In 2013, Oregon’s timber harvest rose to 4.2 billion board feet, marking four consecutive years of increase from the recession low of 2.72 billion board feet in 2009 said the Oregon Department of Forestry Thursday.
Timber harvest increases can be attributed to a strong export market for Oregon logs in 2013, coupled with a domestic market recovery, particularly in housing.
Whether this trend will continue for the 2014 harvest is uncertain due to housing forecasts being revised to lower numbers and a sudden cool-down in the export market that occurred during the second quarter of 2014.
Timber Harvest, Oregon
“This was the first harvest above four billion board feet in seven years,” said principal economist Brandon Kaetzel in the agency release Thursday. “And represents a 12 per cent increase over the 2012 harvest of 3.75 billion board feet.”
Approximately 49 per cent, or 30.2 million acres, of Oregon is forested. Federal forestlands account for 60 per cent of these forestlands, industrial forestlands for 19 per cent, family forestland owners own 15 per cent, state-owned forests comprise three per cent, and all other forestland owners (counties, Tribal, etc), three per cent.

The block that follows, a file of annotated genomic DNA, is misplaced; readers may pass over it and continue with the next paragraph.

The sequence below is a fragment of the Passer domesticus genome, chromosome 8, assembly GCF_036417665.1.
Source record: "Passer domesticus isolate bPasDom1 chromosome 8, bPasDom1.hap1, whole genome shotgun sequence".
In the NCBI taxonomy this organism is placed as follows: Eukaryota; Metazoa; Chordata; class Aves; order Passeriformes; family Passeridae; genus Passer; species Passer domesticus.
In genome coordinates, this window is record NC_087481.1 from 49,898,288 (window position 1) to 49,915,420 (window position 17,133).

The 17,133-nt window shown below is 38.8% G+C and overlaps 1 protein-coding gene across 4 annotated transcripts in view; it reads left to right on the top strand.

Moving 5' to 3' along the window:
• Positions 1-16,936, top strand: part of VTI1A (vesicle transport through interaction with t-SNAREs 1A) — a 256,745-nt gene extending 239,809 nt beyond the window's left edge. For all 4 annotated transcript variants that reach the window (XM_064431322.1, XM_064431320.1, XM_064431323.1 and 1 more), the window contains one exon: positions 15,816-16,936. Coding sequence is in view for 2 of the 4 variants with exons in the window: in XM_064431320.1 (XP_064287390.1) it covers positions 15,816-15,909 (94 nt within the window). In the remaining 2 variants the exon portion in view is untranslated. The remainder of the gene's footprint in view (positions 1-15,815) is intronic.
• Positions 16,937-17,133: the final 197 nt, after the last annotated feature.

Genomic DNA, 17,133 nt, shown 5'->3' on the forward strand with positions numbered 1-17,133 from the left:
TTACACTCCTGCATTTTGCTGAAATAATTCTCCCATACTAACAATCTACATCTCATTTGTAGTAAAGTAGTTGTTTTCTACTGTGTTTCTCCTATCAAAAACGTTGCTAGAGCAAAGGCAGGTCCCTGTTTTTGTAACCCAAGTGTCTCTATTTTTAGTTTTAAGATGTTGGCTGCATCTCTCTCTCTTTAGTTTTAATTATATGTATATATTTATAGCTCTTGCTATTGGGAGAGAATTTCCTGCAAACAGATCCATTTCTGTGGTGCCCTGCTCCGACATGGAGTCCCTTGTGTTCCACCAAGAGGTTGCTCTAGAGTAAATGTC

The largest increase in harvest came from non-industrial private forestlands where harvests increased 61 per cent to 511 million board feet from the 2012 total of 318 million board feet.
“This is most likely due to small forestland owners taking advantage of higher prices as a result of a still strong export market in 2013,” Kaetzel said.
The harvest on industrial forestlands rose from 2.56 billion board feet in 2012 to 2.75 billion board feet in 2013, for an eight per cent increase in harvest.
Harvests on Native American forestlands increased five per cent from 2012 to 2013, rising from 63 million board feet in 2012 to a total of 66 million board feet in 2013.